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Subject: Re: [office] ISO 14977 EBNF grammar

Patrick Durusau:
> The ISO EBNF grammar: 
> http://standards.iso.org/ittf/PubliclyAvailableStandards/s026153_ISO_IEC_14977_1996(E).zip

Currently, in OpenFormula we use W3C's XML spec for BNFs instead of the ISO EBNF

The ISO spec is not a _bad_ one, but it does have weaknesses for the formula purposes.

When comparing ISO's with the W3C XML spec:
* The ISO spec has no support for character ranges and negated ranges
  (part of regular expressions), while XML's does.
  We use this capability; for some (like SheetName) it's not clear how hard that
  change will be.
* The ISO spec requires the use of "," for concatenation, instead of that
   being the default.  It also requires ";" to terminate every production.
   As a result, ISO's format is much wordier to express the same thing. E.G.:
   ...  SheetLocator "." Column Row (':' SheetLocator "." Column Row )? ..
  would become:
   ...  SheetLocator, ".", Column, Row, (':', SheetLocator, ".", Column, Row )? .. ;
   Not a show-stopper, but I think that's unfortunate.  Concatenation is EXTREMELY
   common in BNF, so failing to have it as a default operator complicates the spec.
* The ISO spec's definition operator is "=", which is easily confused with the "="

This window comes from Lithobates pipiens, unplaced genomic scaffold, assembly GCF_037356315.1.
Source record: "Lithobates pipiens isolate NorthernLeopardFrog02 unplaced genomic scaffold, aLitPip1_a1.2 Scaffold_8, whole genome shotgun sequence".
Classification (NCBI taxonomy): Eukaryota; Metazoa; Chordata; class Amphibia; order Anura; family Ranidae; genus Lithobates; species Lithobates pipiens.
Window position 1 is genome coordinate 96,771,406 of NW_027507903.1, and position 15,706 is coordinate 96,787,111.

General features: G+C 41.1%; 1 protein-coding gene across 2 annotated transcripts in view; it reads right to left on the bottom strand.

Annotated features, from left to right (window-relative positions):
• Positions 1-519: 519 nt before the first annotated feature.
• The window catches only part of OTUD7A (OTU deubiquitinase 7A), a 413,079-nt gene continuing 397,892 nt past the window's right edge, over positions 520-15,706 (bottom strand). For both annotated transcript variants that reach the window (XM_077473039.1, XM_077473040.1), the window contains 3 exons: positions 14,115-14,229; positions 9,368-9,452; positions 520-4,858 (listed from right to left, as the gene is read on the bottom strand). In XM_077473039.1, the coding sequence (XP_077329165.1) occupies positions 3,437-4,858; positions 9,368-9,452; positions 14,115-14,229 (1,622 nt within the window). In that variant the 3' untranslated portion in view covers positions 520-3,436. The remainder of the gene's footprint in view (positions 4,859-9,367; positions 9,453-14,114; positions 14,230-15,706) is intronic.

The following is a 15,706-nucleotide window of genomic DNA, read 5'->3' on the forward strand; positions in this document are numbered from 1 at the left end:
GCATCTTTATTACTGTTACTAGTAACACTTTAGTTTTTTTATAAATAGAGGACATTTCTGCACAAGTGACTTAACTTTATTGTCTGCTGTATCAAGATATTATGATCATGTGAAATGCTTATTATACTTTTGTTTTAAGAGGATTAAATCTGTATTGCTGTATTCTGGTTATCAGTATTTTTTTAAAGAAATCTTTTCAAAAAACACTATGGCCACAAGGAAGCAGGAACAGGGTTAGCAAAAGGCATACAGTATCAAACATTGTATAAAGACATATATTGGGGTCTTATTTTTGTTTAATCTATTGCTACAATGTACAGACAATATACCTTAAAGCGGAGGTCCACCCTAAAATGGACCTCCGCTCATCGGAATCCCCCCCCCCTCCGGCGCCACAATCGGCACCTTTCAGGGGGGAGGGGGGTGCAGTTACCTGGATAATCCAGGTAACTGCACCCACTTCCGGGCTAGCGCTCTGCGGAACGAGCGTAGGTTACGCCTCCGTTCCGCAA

used inside BNFs themselves.  That's not as big a deal.

Historically, the ISO document was expensive, while the XML specification was
freely available.  I think it would have been unconscionable to have referred to the
ISO spec while it was expensive, but now that the ISO document is publicly available
without fee, I think it _could_ be used.  However, its lack of regular expression
support, and unnecessary wordiness, do not give any incentives.

It would take a little time to change to the ISO BNF.  To change this in OpenFormula,
all the productions would have to change, e.g., change "::=" to "=", inserting
commas everywhere, and trying to figure out how to replace the character ranges.

Another BNF format is IETF RFC 4234.  It's kind of ugly; alternatives use "/" instead
of the more common "|", and you HAVE to group them (which is a pain).  Even weirder,
to indicate repetition you PRECEDE the item with "*" instead of follow it.
Every book I've seen has "*" FOLLOW the item to be repeated.
In my mind, IETF's is the worst of the three in terms of clarity.

After looking at the W3C (XML), ISO, and IETF formats for BNFs, we chose the
W3C's XML format. Reasons:
* W3C's format produces the clearest, simplest specs with the same meaning.
  Concatenation is the default, alternatives are "|", the "*" is AFTER the repeated item.
  The resulting spec, with the same meaning, is simpler than with ISO or IETF.
* W3C's format includes character range support.  ISO's does not.
* OpenDocument is itself based on XML, so it made sense to use the same format
   used to spec XML.
* XML's format is publicly available at no charge. At the time I believe that was
   not true of ISO's format.  It appears this point, at least, is moot (hooray!).

XML is a standard, in every reasonable sense of the word, so using its BNF format
is (in my opinion) very defensible.

--- David A. Wheeler

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